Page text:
Celebrating the Legacy of the Chisholm Trail at the Mollie Spencer Farm
The Mollie Spencer Farm, in Yukon, Oklahoma, recently celebrated the relocation of the Chisholm Trail Marker, a historic landmark celebrating the legacy of the Chisholm Trail. The historical marker is also accompanied with a new public entrance for the farm.
Mollie Spencer Farm provides educational opportunities that promote animal well-being, support regional history, and celebrate a sense of community pride in Yukon, Oklahoma
“There is no greater regional history to support than the Chisholm Trail, which came straight through what is now known today as Yukon, Oklahoma,” said Christian Keesee, President, Board of Trustees – Mollie Spencer Farm.
The new marker indicates:
- Over this spot passed the vast herds of long-horned cattle from the ranges in Texas to the railroads in Kansas. it was in 1867 that the first herd came up this trail on the way to the nearest railroad loading yards in Abilene, Kansas.
- Jesse Chisholm, an Oklahoma part-Cherokee Indian trader, soon after the Civil War, laid out a trail for his freight wagons that reached approximately from the Arkansas River in Kansas to the North Canadian River in Oklahoma.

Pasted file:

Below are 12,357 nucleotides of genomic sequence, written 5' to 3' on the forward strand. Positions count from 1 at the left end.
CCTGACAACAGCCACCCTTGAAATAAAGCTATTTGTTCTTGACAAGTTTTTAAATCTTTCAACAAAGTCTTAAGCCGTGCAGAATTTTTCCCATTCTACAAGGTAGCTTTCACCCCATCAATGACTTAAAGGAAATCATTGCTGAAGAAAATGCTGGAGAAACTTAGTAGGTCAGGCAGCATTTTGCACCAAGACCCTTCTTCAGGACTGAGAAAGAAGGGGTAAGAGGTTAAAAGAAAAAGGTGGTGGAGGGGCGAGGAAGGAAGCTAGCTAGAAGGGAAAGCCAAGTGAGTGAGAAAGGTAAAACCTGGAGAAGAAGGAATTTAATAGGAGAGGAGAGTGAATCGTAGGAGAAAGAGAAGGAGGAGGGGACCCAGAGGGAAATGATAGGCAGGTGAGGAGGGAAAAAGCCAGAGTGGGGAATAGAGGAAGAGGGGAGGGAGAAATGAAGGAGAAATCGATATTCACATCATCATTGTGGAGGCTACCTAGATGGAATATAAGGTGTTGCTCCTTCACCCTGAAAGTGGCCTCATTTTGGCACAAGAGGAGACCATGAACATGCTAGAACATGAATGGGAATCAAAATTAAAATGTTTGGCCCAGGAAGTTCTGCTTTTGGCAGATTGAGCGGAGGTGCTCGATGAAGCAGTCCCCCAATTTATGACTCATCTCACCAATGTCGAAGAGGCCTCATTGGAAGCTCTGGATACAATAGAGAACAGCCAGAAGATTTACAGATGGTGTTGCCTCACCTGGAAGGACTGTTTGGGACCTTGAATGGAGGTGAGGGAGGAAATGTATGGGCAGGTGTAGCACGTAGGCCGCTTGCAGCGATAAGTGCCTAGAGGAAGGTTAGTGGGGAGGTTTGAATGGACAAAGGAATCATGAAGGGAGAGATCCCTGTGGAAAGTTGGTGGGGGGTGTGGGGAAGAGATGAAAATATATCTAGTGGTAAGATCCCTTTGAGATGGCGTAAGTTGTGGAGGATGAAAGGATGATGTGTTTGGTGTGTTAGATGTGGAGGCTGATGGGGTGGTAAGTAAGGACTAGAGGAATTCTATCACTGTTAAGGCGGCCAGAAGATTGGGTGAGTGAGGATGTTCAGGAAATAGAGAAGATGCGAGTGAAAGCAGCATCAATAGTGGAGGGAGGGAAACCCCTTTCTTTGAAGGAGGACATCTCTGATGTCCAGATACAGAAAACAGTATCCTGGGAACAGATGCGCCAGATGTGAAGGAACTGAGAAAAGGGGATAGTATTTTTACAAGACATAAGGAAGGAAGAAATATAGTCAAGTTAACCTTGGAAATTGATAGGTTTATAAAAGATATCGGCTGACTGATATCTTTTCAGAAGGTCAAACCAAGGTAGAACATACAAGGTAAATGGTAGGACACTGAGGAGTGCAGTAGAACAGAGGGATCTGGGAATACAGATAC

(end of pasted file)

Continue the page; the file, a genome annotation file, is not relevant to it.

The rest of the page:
- In time, the entire trail from southern Texas to Northeastern Kansas took the name "Chisholm" after the man who had laid out the major part existing when the drives began.
- In the twenty years of its use, millions of "beeves" (cattle) were driven up this route, making it the greatest cattle trail of all time.
– Oklahoma Historical Society, 1965
The marker was celebrated this spring with a ribbon-cutting ceremony at the Mollie Spencer Farm, and a tribute to a longtime friend of the Mollie Spencer Farm, Dixie Clement. A plaque was presented in memorium to the family of Clement, as well as mounted on the back side of the new historical marker for visitors to see as they leave the farm.
Clement was born in 1939, in Ada, Oklahoma. Her professional career found a home with the Kirkpatrick family after having served on the staff of Oklahoma Governor Henry Bellmon during his first term. John and Eleanor Kirkpatrick’s philanthropic vision required the help of individuals who could envision a project’s potential even in the midst of incremental progress.
Clement fostered the relationship between the Kirkpatrick family and the city of Yukon through her endless support of the Mollie Spencer Farm, Clement never approached anything with less than her best. She also gave herself to many important programs such as helping FHA students throughout Canadian County, comforting incarcerated minors at the Juvenile Justice Center, and pursuing the humane treatment of animals through countless groups dedicated to their welfare.
Doug Sauter, Chisholm Trail Historical Preservation Society, said, “Dixie was a true cultural leader whose vision and commitment will forever be remembered by her friends and the community she loved.”
The Mollie Spencer Farm is one of the oldest pieces of continually owned family real estate in Oklahoma and was originally founded in 1894 as the Spencer Homestead. The 33-acre property was purchased by Mollie Spencer, whose husband, L. M. Spencer, and brother-in-law, A. N. Spencer, founded the town of Yukon in 1891. Today, the Mollie Spencer Farm provides educational opportunities that promote animal well-being, support regional history, and celebrate a sense of community pride in Yukon.